– In anticipation of the next “X-Men” movie, hone up on who is related to who in the mutant genealogy, in an infograph via Badass Digest
– At Salon, Matt Zoller Seitz names Robert Altman’s “Popeye” the best comic book movie of all time in a list that also recognizes “Flash Gordon,” “Superman Returns” and “Fritz the Cat.” As a “Dick Tracy” defender all the way, I especially appreciate his pick for #6:
The movie exaggerates its own artificiality to the point where the story seems to be occurring inside a pop-up book — a world frozen somewhere between two and three dimensions. Beatty’s direction is likewise uninterested in physical reality; the compositions merge comic-strip simplicity and film noir mystery, staging significant action in half-shadow or silhouette. And the villains — headed by Al Pacino’s loathsome Big Boy Caprice — are a National Portrait Gallery of grotesques. Like Ang Lee’s “Hulk” (2003) and Robert Rodriguez and Frank Miller’s “Sin City” (2005), it’s stubbornly attuned to the genre’s roots on the printed page, and its failures are more interesting than some other movies’ successes.
Ironically, I hate the media redundancy of something so faithful as “Sin City,” and though I appreciate the gimmicks of Lee’s “Hulk,” I’m glad they’re not employed in most comic book movies. I know that what particularly turned me onto the film as a kid, and what initially had me wanting to work in Hollywood around that time after seeing Burton’s “Batman” and Gilliam’s “Baron Munchausen,” was the production design, which MZS also comments on (“brick buildings look as though they were constructed from gigantic Legos”). Even though there is a certain artificiality to the look of these films, it’s a physical kind of artificiality that’s lacking in today’s movies. I’ll always prefer the craft of matte painting to digital backgrounds.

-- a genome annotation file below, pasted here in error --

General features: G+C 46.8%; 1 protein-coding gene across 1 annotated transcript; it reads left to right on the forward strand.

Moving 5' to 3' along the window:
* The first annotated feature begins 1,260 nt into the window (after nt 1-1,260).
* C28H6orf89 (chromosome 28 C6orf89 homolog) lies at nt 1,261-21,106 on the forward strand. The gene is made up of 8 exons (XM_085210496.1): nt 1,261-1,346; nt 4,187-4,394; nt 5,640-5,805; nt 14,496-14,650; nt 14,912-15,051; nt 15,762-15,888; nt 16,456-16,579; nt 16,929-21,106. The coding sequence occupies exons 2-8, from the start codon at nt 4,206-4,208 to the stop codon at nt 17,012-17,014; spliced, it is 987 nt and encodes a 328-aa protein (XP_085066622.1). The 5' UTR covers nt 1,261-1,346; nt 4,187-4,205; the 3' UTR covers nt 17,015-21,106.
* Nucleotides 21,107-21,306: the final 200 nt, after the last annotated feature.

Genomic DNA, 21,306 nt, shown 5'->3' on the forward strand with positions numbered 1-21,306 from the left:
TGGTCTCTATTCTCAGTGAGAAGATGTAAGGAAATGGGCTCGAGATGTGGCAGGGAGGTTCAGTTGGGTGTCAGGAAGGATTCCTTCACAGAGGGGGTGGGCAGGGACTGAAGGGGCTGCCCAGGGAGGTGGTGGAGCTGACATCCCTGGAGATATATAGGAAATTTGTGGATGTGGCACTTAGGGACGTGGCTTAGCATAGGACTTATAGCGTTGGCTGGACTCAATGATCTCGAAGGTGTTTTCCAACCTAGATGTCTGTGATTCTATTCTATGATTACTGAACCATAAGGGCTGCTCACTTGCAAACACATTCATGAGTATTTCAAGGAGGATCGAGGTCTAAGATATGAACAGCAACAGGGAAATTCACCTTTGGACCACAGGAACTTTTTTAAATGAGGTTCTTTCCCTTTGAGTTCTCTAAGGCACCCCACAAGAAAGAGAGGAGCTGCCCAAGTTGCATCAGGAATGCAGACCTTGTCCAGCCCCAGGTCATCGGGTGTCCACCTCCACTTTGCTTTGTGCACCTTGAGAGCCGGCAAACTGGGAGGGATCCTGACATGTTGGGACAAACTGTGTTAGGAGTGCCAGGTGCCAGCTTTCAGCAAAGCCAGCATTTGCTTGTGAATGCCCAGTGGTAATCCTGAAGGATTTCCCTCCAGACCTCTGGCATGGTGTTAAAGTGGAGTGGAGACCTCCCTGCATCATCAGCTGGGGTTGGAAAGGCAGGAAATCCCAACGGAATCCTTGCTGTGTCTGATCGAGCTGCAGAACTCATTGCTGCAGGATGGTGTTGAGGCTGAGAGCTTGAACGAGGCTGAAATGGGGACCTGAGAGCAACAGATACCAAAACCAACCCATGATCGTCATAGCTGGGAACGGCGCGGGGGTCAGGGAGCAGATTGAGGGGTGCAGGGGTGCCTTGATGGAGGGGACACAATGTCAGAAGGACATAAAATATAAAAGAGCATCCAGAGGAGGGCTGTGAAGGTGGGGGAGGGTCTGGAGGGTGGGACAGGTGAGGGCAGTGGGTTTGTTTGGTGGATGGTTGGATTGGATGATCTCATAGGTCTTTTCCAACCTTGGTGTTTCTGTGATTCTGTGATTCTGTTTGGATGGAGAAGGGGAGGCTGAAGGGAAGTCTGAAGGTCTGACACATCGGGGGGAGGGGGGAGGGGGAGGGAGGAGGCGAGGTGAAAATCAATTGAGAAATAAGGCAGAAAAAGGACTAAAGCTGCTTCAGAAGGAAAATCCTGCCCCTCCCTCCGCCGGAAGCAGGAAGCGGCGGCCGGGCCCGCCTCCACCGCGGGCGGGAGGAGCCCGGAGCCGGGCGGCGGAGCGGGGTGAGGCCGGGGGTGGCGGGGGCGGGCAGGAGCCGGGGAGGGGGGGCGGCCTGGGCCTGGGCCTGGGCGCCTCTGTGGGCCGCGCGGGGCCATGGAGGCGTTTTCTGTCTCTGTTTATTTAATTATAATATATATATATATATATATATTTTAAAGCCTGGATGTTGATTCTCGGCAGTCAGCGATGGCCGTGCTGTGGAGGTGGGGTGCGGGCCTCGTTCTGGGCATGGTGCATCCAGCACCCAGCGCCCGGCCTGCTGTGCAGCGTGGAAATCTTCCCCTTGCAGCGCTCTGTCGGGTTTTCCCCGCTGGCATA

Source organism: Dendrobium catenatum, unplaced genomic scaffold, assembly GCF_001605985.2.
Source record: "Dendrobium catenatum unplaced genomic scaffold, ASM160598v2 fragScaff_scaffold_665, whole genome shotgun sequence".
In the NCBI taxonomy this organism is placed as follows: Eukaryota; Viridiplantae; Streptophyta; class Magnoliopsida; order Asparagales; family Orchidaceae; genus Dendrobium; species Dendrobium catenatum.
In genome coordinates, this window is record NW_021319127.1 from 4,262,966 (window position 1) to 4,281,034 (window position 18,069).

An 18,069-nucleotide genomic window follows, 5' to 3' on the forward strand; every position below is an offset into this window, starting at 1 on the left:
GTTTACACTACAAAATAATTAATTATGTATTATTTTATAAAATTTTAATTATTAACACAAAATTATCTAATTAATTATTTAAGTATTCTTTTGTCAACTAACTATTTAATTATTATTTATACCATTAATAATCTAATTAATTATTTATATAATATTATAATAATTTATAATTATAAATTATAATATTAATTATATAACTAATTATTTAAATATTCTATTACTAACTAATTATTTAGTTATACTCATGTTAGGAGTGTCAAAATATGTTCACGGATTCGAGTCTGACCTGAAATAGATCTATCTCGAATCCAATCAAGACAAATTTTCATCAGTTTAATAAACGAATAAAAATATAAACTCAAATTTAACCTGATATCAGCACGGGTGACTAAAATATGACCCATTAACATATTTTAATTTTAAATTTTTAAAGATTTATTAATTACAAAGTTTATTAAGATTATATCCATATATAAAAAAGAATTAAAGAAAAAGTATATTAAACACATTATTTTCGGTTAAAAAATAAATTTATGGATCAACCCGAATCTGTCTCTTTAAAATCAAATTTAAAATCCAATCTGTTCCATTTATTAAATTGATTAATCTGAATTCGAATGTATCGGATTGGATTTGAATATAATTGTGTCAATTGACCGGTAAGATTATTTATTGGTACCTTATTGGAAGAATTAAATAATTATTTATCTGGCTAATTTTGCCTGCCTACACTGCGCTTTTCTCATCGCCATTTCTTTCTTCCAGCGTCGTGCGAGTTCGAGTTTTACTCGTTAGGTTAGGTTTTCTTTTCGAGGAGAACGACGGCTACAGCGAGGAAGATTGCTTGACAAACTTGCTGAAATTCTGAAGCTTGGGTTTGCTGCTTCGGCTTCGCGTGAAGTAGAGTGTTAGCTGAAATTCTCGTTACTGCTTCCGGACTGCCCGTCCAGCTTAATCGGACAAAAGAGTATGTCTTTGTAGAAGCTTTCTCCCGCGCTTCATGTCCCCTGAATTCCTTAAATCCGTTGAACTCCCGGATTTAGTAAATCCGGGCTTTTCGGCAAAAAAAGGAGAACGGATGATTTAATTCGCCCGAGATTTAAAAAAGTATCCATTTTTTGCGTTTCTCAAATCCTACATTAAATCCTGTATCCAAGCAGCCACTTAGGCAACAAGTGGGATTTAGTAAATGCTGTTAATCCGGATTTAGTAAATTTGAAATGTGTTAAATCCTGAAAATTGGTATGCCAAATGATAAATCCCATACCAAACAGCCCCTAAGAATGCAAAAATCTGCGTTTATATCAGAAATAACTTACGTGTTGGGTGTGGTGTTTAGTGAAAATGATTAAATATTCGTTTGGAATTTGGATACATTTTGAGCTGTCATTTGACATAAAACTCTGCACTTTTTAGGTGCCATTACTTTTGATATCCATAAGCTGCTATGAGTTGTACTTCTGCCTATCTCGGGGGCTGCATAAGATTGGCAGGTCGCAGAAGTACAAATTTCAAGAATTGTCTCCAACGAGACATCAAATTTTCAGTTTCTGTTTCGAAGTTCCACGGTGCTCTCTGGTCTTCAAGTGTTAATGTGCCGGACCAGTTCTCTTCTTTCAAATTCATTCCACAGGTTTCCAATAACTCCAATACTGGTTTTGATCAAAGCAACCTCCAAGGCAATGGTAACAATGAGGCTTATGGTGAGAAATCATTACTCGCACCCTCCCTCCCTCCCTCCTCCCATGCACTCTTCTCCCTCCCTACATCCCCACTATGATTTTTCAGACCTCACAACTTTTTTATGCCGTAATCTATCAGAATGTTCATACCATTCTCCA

Nowadays, I’m also particularly fond of the film’s use of character actors — and big stars as if they were character actors — in all the villain and supporting roles. Today’s comic book movies, and blockbusters in general, aren’t as fond of the odd-looking and eccentric performances. Christoph Waltz is enjoyably over-the-top for his first scene in “The Green Hornet,” but he’s worn thin and could have been better if surrounded by more interesting minions. If only “Dick Tracy” was recognized as a greater achievement, perhaps Michel Gondry could have had more freedom to do something similarly bold with his new movie.
– More on Michel Gondry confessing that “The Green Hornet” is not his movie here.
– There is hope for the future of silent cinema. According to this short sci-fi film, anyway, which has an audience delightedly watching Charlie Chaplin’s “Modern Times” projected onto the Moon.
– Speaking of the future, while George Lucas may not be casting dead movie stars in a movie, new owners of Marilyn Monroe‘s image are looking to pimp the actress out for new films, “possibly with the help of digital animation technology.” Look for her as Gwen Stacy in the next Spider-Man reboot.